Monday, April 6, 2020

Review - I Go Quiet

I Go Quiet
by David Ouimet
Date: 2020
Publisher: Norton Young Readers
Reading level: C
Book type: picture book
Pages: 48
Format: e-book
Source: library

How do you find your voice, when no one seems to be listening? A young girl struggles to make herself heard, believing she is too insignificant and misunderstood to communicate with the people in her life.

Anxious about how she thinks she should look and speak, the girl stays silent, turning to books to transport her to a place where she is connected to the world, and where her words hold power. As she soon discovers, her imagination is not far from reality, and the girl realizes that when she is ready to be heard, her voice will ring loud and true.

(synopsis from Goodreads)

I Go Quiet is a bit of a trippy picture book that's more suitable for older readers. While there's nothing inappropriate in it, the sentiments are complex and the largely monochrome illustrations might not be that appealing to young children.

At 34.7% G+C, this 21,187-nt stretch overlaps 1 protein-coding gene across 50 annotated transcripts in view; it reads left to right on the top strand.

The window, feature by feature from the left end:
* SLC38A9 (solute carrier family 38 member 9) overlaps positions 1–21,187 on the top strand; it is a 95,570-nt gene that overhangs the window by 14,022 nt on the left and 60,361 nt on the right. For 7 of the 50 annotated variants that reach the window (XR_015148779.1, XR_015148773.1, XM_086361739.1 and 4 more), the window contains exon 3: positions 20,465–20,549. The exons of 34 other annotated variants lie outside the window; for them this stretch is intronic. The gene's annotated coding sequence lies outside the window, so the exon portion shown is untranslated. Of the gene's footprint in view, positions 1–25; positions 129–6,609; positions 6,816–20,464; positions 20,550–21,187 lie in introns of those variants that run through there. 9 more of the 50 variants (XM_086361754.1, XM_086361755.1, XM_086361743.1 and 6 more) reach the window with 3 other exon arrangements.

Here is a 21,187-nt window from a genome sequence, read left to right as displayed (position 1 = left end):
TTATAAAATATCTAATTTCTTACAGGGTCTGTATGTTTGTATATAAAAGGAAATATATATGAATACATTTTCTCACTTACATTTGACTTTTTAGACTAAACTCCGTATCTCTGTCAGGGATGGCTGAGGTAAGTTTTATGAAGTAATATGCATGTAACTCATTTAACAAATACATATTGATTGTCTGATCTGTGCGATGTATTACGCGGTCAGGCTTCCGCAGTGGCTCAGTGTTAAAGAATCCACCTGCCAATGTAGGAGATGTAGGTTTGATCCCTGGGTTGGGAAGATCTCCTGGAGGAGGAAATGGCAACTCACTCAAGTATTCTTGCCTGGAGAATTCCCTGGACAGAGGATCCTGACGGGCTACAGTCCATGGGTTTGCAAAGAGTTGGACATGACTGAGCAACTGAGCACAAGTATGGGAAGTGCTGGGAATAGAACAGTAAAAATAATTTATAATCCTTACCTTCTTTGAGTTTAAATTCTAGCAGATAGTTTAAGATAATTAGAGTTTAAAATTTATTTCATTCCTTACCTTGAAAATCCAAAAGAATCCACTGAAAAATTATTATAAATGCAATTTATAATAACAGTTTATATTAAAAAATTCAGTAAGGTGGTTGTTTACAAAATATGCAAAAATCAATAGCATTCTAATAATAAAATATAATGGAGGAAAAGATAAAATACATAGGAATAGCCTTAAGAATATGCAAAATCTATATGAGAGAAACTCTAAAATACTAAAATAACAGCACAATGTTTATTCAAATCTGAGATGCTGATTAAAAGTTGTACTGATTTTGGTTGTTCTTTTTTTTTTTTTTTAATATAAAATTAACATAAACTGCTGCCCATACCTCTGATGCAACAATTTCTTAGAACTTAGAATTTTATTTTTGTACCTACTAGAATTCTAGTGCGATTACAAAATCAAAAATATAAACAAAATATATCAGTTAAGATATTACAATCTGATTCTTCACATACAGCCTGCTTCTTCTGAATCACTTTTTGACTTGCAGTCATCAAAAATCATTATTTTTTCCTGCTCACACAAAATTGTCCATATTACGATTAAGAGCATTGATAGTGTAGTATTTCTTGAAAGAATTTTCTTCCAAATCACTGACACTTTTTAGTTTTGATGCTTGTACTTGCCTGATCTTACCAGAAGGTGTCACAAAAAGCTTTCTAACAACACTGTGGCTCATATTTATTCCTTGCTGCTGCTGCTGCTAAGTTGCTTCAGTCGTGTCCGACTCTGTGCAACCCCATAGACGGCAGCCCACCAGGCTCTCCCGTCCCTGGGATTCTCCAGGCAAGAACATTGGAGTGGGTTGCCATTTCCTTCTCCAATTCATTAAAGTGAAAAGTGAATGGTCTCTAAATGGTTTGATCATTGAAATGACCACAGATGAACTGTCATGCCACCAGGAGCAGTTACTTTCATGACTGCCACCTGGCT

This is a book about finding your unique voice in a world of conformity. It's also an homage to reading and expression through words. It's eerily dystopian, and one gets the impression of an oppressed populace (the children all wear mouse masks and large black birds hover ominously around the periphery).

I enjoyed this, even though I don't generally like picture books that seem to be aimed at older readers (and then shelved in the kids' section). But I think this could be a comforting and inspiring book for older kids (middle school and up) who are starting to discover their own uniqueness and are perhaps feeling different or misunderstood.

Quotable moment:

Premise: 4/5
Meter: n/a
Writing: 4/5
Illustrations: 3/5
Originality: 5/5

Enjoyment: 4/5

Overall: 4 out of 5

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